How to prepare queries for ICD-10 coding

New codes aren't the only thing on the syllabus for ICD-10 education.

Medical coders will have to reinforce some old skills and knowledge such as anatomy and physiology. It's also a good idea to get better at writing queries.

The Journal of AHIMA suggests writing a query when clinical documentation:

  • "Is conflicting, imprecise, incomplete, illegible, ambiguous or inconsistent"
  • Describes clinical indicators that don't clearly support the underlying diagnosis
  • Includes clinical indicators, evaluation, and/or treatment that does not seem related to any medical condition or procedure
  • Does not support or validate a diagnosis
  • Does not support the present-on-admission indicator

The assumption is that physicians will struggle with a learning curve on how much more information is needed to document patient encounters after Oct. 1, 2014. There are four basic principles that medical coders need to embrace if they're going to coax — not coerce — specific information on patient encounters from physicians.

Be written in clear, concise and precise language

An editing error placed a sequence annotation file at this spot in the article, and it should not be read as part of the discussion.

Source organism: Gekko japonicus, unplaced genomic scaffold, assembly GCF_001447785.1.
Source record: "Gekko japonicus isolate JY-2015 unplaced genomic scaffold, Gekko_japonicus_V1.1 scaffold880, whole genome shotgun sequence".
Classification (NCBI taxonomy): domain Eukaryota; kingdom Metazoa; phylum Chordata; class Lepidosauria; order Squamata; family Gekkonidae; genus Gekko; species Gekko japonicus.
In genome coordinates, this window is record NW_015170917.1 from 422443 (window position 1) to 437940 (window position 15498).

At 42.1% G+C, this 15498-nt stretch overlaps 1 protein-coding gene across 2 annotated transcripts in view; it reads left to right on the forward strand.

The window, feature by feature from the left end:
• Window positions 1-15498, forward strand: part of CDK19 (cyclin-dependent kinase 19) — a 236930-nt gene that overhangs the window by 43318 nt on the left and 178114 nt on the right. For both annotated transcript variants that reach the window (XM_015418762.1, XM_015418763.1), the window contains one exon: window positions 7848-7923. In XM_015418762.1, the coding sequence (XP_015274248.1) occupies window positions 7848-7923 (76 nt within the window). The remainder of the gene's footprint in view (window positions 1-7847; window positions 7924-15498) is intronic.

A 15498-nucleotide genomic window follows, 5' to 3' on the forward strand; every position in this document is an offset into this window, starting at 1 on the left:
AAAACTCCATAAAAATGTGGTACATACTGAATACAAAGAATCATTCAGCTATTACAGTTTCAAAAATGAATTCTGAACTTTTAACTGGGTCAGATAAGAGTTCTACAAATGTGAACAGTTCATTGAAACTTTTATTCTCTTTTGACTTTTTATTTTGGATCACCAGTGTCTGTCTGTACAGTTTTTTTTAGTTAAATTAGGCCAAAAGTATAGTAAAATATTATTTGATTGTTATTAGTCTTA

Some medical coders prefer to write their own queries so they can keep the queries concise. Others prefer standardized queries based on templates. The second option could lead to more consistent physician responses.

Note that if a medical practice or hospital uses query templates, those need to be converted to ICD-10-CM/PCS coding language:

  • Use ICD-10 coding manuals and other industry references.
  • Teams should consist of clinical documentation specialists, medical coders and physicians.
  • Plan to break it into manageable chunks each week.

Whichever format, the queries need to be individualized and addressed to a specific physician. The medical coder needs to provide name and contact info with each query.

Contain evidence specific to the case
Richard D. Pinson, MD, FACP, CCS, principal of HCQ Consulting and co-author of the CDI Pocket Guide, tells For the Record that queries need to have three things:

  1. The condition or diagnosis that the medical record already cites.
  2. Any data in the record or supporting documentation that pertain to the question being asked.
  3. The actual question.


The goal is to give the physicians enough information so they don't have to look up the medical records themselves. Require more than yes or no answers.

Be non-leading
Don't ask if the patient has a certain condition. Ask if the details in the documentation support a more specific or different diagnosis than what is initially documented.

And multiple choice questions would not be considered leading questions as long as the options are medically reasonable.

Be part of the clinical documentation
The query and responses should be added to the medical record and time/date stamped.

Writing Effective Physician Queries (For the Record)
Physician queries in 2013 (ICD-10 Trainer)
Update queries to prepare for ICD-10-CM/PCS (ACDIS Blog)
Guidelines for Achieving a Compliance Query Practice: Includes many examples (Journal of AHIMA)